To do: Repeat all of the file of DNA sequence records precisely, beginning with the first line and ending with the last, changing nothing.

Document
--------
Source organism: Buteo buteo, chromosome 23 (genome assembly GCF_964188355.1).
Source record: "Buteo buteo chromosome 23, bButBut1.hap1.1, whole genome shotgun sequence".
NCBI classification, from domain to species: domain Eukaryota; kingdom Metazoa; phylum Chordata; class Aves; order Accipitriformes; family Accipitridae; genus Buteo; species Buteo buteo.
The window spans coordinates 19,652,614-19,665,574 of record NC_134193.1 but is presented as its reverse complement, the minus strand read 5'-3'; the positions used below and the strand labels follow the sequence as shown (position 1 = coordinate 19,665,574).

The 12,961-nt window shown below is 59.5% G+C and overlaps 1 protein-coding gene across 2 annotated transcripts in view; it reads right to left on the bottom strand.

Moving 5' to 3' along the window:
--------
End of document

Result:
Source organism: Buteo buteo, chromosome 23 (genome assembly GCF_964188355.1).
Source record: "Buteo buteo chromosome 23, bButBut1.hap1.1, whole genome shotgun sequence".
NCBI classification, from domain to species: domain Eukaryota; kingdom Metazoa; phylum Chordata; class Aves; order Accipitriformes; family Accipitridae; genus Buteo; species Buteo buteo.
The window spans coordinates 19,652,614-19,665,574 of record NC_134193.1 but is presented as its reverse complement, the minus strand read 5'-3'; the positions used below and the strand labels follow the sequence as shown (position 1 = coordinate 19,665,574).

The 12,961-nt window shown below is 59.5% G+C and overlaps 1 protein-coding gene across 2 annotated transcripts in view; it reads right to left on the bottom strand.

Moving 5' to 3' along the window: